July 21, 2016
The New Jersey Supreme Court ruled issued a decision this month holding that police cannot stop driver’s simply for having their high beams on. Pursuant to New Jersey law, drivers are supposed to dim their high beams when approaching oncoming traffic. In 2013, however, a New Jersey police officer stopped a driver for failing to dim his high beams, even though the police office was on-foot investigating an abandoned car. Following the stop, the officer located contraband, to include an unlicensed hand gun. The Court held “the language of the high-beam statute is unambiguous; drivers are required to dim their high beams only when approaching an oncoming vehicle. Neither a car parked on a perpendicular street nor an on-foot police officer count as an oncoming vehicle.” Accordingly, the police officer lacked reasonable suspicion to stop the motorist.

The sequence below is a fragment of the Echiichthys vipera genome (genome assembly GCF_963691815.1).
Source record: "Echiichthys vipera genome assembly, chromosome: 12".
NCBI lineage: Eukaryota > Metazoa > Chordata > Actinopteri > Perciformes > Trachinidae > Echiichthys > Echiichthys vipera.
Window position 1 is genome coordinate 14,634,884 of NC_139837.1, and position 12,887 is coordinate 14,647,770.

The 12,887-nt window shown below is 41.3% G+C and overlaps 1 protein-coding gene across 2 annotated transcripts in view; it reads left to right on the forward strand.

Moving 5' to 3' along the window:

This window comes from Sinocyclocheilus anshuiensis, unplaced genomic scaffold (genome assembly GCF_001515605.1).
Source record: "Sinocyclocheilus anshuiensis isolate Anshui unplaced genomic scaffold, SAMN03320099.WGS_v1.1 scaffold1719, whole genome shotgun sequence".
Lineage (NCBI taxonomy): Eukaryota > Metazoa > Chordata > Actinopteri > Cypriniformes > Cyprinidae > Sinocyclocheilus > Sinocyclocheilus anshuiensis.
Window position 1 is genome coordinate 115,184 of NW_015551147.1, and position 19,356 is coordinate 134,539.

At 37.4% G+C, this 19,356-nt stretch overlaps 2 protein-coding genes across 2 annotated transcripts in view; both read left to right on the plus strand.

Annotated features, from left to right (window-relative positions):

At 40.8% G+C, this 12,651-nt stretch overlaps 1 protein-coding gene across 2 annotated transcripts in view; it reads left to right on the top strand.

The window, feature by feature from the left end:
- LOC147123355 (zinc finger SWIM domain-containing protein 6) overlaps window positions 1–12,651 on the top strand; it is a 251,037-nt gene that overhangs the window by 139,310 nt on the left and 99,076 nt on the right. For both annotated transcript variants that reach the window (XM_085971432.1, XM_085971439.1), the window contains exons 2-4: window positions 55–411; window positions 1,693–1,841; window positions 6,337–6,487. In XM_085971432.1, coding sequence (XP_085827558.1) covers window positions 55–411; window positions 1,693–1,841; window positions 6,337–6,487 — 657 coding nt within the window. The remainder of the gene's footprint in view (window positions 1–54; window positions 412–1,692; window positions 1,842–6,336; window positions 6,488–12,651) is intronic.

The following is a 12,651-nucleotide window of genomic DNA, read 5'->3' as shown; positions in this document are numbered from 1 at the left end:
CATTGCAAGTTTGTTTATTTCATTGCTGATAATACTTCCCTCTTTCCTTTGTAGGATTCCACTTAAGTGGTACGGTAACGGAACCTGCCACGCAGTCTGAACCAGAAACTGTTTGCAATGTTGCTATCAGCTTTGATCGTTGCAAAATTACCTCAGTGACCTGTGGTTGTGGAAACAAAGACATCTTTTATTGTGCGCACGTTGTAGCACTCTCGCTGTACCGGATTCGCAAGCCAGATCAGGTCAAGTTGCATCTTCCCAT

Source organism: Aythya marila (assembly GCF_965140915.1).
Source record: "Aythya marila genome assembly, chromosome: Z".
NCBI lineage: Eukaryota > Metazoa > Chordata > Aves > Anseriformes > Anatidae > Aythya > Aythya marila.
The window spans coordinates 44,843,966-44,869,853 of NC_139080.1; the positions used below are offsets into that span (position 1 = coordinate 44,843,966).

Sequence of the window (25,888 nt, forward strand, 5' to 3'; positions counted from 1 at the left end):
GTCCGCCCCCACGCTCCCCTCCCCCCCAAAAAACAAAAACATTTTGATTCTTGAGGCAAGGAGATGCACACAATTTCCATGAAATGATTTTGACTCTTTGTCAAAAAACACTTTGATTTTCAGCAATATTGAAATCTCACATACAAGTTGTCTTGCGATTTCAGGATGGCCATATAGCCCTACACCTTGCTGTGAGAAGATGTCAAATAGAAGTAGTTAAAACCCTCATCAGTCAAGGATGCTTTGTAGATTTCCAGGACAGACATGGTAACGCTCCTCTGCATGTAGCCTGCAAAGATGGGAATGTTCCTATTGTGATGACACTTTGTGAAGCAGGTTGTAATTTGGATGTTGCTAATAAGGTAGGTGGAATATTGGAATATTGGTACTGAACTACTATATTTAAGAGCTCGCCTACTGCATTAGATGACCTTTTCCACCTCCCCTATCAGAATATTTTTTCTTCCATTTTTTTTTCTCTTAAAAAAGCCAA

Minnesota’s high beam law is contained in Minn. Stat. Sec. 169.61, and it reads: “When the driver of a vehicle approaches a vehicle within 1,000 feet, such driver shall use a distribution of light, or composite beam, so aimed that the glaring rays are not projected into the eyes of the oncoming driver.” Additionally, Minnesota courts have held that even if a driver fails to dim his high beams within 1,000 feet of oncoming traffic, there still needs to be some evidence that the high beams actually blinded or impaired the oncoming driver.
Hire a Criminal Defense Attorney
If you have been stopped by law enforcement and charged with a crime, seek the help of a criminal defense lawyer. Poole Law Office PLLC is located in Duluth, Minnesota and Attorney Andrew Poole practices in all areas of criminal defense. Contact us today for your free consultation.